Mesha Stela, circa 840 B.C.E. Louvre Museum, Paris.
The Mesha Stela (a stela is an inscribed stone) was erected by King Mesha of Moab (modern day Jordan) as a record of his victory against Israel. The inscription is one of the earliest known nonbilbical references to Israel and attests to the rivalry between the Moabites and the kingdom of Israel. The stela identifies Mesha, king of Moab, and Omri, king of the northern kingdom of Israel, and the narrative parallels the story in 2Kgs 3. The inscription is written using an early form of the West Semitic alphabet in the Moabite language, a language closely related to Hebrew.
A stone inscribed in the Moabite language, commissioned by the Moabit king Mesha to celebrate his accomplishments, including a successful revolt against the kingdom of Israel (see 2 Kings 3).
An upright stone slab usually inscribed or carved for commemorative purposes.
A West Semitic language, in which most of the Hebrew Bible is written except for parts of Daniel and Ezra. Hebrew is regarded as the spoken language of ancient Israel but is largely replaced by Aramaic in the Persian period.
A written, spoken, or recorded story.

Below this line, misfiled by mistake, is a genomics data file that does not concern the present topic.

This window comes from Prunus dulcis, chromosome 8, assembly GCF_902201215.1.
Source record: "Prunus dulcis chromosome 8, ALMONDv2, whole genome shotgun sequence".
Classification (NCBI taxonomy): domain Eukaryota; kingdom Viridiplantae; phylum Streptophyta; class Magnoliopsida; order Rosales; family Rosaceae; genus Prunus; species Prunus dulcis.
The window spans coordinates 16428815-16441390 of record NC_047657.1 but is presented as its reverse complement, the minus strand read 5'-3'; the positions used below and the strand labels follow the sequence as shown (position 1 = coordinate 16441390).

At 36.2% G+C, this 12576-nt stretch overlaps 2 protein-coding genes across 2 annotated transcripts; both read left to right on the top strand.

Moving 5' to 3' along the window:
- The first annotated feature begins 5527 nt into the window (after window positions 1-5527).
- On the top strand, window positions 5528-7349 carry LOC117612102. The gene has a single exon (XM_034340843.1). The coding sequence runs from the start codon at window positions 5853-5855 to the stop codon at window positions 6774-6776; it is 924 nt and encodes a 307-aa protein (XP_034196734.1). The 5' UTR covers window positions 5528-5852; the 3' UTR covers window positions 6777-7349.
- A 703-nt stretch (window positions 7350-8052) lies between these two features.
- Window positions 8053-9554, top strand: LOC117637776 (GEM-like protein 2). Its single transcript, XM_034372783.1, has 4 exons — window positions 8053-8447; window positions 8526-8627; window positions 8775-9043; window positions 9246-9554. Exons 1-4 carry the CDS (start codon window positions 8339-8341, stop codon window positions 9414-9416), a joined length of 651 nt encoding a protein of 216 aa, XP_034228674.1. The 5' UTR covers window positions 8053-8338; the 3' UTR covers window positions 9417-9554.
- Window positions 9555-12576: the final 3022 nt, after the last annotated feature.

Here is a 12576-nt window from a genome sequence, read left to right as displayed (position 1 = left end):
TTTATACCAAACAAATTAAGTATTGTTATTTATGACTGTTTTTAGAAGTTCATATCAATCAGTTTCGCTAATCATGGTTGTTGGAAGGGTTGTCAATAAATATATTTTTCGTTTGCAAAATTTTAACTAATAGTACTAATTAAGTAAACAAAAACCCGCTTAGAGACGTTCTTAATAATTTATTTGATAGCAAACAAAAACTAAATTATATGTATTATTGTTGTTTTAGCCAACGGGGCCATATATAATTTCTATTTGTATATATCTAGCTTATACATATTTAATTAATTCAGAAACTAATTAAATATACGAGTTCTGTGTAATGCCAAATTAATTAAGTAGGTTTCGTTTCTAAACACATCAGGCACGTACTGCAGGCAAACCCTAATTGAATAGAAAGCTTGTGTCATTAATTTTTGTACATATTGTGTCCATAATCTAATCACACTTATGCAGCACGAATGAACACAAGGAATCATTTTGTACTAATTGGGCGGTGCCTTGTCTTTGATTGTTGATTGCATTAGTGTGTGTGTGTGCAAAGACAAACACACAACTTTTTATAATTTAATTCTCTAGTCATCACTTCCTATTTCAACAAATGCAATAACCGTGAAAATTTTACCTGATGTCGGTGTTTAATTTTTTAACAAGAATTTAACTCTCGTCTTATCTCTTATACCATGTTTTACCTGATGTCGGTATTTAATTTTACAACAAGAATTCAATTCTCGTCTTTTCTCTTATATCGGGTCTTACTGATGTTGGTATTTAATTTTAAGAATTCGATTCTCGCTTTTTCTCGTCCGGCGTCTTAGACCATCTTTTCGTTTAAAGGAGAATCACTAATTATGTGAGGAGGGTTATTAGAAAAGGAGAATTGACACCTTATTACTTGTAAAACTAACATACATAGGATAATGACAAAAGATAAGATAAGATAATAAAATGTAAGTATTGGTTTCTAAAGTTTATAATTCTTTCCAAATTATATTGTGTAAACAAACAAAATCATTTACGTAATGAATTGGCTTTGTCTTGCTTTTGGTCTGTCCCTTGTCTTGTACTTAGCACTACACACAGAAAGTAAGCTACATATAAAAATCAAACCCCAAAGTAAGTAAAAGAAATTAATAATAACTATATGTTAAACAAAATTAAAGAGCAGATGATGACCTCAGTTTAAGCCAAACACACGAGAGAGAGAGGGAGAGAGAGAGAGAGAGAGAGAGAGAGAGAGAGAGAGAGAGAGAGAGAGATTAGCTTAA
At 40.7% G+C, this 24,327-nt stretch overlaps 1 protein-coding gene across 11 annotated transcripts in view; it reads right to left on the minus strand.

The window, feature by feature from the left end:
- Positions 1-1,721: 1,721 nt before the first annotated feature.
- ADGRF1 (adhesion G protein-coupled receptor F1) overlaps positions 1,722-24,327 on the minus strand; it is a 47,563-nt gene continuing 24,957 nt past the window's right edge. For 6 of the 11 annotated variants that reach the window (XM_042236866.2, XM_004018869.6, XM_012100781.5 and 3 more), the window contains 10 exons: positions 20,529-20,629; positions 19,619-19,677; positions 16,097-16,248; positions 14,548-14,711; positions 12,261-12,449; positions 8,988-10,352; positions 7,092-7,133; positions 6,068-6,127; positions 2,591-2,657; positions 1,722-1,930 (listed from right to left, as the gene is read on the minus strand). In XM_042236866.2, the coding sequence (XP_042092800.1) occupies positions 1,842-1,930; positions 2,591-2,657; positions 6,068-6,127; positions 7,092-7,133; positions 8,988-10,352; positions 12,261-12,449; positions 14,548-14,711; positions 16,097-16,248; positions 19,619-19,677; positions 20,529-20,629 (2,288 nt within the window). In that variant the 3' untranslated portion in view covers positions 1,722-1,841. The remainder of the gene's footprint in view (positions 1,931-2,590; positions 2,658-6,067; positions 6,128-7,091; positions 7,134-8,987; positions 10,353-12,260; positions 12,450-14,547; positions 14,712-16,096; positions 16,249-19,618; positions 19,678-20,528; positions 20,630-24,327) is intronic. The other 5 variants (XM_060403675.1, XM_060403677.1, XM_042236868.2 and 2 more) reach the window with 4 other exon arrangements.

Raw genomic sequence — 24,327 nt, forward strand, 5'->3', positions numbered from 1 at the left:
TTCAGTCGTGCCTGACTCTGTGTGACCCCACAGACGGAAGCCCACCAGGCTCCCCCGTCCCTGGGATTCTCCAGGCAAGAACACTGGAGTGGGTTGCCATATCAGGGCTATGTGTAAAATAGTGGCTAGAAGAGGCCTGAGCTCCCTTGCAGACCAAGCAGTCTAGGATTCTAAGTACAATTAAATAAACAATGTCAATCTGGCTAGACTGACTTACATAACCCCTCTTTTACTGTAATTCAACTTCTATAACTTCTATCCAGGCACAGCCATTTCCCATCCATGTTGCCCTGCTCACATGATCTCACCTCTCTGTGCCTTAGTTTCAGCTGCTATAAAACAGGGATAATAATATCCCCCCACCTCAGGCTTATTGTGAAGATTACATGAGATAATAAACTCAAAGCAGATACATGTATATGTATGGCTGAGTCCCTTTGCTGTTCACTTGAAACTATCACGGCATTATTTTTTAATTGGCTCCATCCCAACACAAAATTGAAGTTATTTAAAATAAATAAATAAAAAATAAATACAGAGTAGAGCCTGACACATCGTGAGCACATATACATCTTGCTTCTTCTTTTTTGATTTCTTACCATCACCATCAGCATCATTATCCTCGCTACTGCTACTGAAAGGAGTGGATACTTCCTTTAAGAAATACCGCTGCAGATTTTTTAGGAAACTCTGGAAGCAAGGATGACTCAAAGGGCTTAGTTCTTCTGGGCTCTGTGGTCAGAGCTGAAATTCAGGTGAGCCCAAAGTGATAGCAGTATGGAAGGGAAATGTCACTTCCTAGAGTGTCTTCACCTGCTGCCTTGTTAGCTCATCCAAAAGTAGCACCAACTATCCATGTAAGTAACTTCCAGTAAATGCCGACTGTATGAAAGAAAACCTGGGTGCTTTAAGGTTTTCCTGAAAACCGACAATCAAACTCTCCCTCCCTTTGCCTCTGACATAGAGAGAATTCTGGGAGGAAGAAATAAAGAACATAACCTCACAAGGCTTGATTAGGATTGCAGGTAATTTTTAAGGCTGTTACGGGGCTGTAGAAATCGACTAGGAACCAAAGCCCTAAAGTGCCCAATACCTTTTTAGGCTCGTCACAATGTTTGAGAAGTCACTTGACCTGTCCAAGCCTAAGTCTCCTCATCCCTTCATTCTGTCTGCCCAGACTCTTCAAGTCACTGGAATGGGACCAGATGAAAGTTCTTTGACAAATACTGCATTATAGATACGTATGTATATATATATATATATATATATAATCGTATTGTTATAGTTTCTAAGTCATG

The kingdom consisting of the northern Israelites tribes, which existed separately from the southern kingdom of Judah. According to the Hebrew Bible, all the tribes were part of a unified kingdom under David and Solomon, but the northern kingdom under Jeroboam I rebelled after Solomon's death (probably sometime in the late 10th century B.C.E.), establishing their independence. The northern kingdom of Israel fell to the Neo-Assyrian Empire in 722 B.C.E.
West Semitic (aka Northwestern Semitic) is a group of Semitic languages belonging to the region of the Middle East. West Semitic languages include all forms of Aramaic, Syriac, Amorite, Ugaritic, and the Canaanite languages such as Hebrew and Phoenician.
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